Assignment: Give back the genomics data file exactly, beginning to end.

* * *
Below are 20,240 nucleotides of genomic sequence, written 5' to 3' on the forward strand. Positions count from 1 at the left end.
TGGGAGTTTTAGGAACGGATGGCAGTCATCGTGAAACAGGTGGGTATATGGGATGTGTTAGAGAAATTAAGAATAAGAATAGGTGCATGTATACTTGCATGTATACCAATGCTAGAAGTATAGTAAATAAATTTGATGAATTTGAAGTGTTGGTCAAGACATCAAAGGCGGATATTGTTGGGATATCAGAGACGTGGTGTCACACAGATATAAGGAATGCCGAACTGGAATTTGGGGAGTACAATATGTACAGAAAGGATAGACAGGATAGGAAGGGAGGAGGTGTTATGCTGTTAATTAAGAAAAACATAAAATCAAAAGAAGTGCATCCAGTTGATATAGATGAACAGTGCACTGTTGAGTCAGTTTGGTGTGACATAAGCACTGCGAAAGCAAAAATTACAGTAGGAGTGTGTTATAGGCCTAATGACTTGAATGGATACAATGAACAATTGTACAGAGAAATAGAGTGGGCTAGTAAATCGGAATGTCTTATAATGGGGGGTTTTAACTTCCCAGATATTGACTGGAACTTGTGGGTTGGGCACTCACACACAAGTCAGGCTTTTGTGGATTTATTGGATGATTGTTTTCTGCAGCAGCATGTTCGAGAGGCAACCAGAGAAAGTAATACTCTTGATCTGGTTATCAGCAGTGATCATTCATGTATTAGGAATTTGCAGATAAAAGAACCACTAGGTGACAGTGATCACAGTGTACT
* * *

Below are 20,240 nucleotides of genomic sequence, written 5' to 3' on the forward strand. Positions count from 1 at the left end.
TGGGAGTTTTAGGAACGGATGGCAGTCATCGTGAAACAGGTGGGTATATGGGATGTGTTAGAGAAATTAAGAATAAGAATAGGTGCATGTATACTTGCATGTATACCAATGCTAGAAGTATAGTAAATAAATTTGATGAATTTGAAGTGTTGGTCAAGACATCAAAGGCGGATATTGTTGGGATATCAGAGACGTGGTGTCACACAGATATAAGGAATGCCGAACTGGAATTTGGGGAGTACAATATGTACAGAAAGGATAGACAGGATAGGAAGGGAGGAGGTGTTATGCTGTTAATTAAGAAAAACATAAAATCAAAAGAAGTGCATCCAGTTGATATAGATGAACAGTGCACTGTTGAGTCAGTTTGGTGTGACATAAGCACTGCGAAAGCAAAAATTACAGTAGGAGTGTGTTATAGGCCTAATGACTTGAATGGATACAATGAACAATTGTACAGAGAAATAGAGTGGGCTAGTAAATCGGAATGTCTTATAATGGGGGGTTTTAACTTCCCAGATATTGACTGGAACTTGTGGGTTGGGCACTCACACACAAGTCAGGCTTTTGTGGATTTATTGGATGATTGTTTTCTGCAGCAGCATGTTCGAGAGGCAACCAGAGAAAGTAATACTCTTGATCTGGTTATCAGCAGTGATCATTCATGTATTAGGAATTTGCAGATAAAAGAACCACTAGGTGACAGTGATCACAGTGTACT